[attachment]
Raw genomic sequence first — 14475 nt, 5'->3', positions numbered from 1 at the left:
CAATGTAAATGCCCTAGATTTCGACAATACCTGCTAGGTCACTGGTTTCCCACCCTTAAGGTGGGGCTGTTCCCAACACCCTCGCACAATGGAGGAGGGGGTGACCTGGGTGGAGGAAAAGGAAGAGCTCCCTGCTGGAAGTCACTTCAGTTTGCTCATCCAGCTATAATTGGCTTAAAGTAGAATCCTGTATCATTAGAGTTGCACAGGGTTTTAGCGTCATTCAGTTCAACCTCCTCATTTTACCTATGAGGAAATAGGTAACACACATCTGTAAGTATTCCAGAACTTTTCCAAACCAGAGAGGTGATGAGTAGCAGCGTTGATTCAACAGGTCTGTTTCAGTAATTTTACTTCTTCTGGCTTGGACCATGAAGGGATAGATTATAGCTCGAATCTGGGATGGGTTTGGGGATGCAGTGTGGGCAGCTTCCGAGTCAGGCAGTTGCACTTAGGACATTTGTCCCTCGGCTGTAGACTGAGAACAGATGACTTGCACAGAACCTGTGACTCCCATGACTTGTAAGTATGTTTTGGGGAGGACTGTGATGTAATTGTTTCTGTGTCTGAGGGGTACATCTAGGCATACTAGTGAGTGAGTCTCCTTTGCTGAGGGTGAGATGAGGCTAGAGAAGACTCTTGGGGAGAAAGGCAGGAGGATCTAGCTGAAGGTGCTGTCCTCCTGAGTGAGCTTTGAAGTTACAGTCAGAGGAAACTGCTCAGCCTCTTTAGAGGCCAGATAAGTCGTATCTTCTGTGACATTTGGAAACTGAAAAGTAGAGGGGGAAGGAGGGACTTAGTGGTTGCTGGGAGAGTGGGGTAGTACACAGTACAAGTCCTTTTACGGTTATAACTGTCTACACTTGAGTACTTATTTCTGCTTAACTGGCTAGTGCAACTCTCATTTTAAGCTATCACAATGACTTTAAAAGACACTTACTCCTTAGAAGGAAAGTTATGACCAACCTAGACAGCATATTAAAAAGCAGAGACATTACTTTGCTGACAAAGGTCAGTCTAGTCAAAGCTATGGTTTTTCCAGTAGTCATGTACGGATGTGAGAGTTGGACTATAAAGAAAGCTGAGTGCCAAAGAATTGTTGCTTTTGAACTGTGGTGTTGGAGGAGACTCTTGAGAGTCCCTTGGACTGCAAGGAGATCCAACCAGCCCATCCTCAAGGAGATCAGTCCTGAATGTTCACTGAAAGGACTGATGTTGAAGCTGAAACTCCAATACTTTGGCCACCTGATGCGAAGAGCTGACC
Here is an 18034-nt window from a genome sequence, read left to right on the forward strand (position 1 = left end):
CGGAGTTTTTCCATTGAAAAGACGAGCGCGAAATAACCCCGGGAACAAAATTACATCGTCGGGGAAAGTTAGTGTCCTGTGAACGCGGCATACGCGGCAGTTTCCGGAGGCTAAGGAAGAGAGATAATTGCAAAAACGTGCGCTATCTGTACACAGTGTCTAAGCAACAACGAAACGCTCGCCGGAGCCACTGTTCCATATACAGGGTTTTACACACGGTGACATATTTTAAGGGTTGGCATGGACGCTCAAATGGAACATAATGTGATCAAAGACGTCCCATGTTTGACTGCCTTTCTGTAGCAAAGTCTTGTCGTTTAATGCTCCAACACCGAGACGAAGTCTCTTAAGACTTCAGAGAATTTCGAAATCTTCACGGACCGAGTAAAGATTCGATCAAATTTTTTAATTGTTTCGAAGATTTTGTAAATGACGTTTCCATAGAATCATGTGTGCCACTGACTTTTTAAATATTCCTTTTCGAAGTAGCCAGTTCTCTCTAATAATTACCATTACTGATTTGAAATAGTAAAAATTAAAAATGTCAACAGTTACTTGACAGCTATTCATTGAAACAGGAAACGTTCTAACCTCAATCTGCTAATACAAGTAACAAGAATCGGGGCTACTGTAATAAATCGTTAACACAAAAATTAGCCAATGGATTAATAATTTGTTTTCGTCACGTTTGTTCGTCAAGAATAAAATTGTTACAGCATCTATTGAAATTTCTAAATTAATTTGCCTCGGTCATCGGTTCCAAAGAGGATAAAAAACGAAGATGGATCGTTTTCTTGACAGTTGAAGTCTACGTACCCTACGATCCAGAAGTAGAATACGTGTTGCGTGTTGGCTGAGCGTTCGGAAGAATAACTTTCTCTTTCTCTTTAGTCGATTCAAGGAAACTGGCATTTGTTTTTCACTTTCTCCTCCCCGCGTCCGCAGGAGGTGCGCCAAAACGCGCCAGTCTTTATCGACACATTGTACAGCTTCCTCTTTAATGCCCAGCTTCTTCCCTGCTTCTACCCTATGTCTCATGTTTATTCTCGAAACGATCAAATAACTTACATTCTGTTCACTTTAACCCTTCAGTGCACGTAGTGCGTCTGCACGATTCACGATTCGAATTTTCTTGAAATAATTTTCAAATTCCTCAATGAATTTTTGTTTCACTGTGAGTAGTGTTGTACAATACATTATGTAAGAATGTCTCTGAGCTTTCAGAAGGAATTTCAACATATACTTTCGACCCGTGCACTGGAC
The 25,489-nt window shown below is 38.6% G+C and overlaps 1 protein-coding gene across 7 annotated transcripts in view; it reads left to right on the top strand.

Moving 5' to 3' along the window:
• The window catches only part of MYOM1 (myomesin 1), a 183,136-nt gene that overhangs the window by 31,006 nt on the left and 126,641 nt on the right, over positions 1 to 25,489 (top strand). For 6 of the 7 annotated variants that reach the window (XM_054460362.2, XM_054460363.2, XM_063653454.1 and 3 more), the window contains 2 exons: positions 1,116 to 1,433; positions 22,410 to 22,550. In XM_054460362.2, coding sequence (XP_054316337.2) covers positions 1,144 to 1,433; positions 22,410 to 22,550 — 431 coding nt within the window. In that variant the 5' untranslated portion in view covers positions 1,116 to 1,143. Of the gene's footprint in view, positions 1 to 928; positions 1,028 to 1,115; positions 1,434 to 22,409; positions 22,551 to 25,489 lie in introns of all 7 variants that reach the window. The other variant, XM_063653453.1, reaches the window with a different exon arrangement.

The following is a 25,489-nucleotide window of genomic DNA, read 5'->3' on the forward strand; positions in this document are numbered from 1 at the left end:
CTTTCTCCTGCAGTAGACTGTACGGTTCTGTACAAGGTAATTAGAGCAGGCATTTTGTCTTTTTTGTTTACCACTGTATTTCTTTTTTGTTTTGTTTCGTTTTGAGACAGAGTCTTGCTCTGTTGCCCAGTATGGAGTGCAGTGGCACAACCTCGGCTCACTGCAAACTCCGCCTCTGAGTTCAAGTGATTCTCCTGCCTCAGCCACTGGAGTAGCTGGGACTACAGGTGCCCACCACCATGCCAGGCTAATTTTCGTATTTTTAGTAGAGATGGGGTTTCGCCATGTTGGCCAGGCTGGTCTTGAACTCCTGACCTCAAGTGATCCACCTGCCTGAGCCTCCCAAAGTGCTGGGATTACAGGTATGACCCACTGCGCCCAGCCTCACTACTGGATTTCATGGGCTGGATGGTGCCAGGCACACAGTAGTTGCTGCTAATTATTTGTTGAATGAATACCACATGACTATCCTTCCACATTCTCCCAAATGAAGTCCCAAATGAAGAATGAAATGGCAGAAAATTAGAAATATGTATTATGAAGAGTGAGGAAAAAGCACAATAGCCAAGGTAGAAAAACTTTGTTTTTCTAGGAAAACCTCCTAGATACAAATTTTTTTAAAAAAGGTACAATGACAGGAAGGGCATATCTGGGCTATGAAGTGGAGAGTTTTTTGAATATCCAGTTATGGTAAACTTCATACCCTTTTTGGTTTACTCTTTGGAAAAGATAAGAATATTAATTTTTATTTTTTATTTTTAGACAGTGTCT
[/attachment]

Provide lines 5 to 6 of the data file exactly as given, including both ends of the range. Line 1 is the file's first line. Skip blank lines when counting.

The 25,489-nt window shown below is 38.6% G+C and overlaps 1 protein-coding gene across 7 annotated transcripts in view; it reads left to right on the top strand.

Moving 5' to 3' along the window: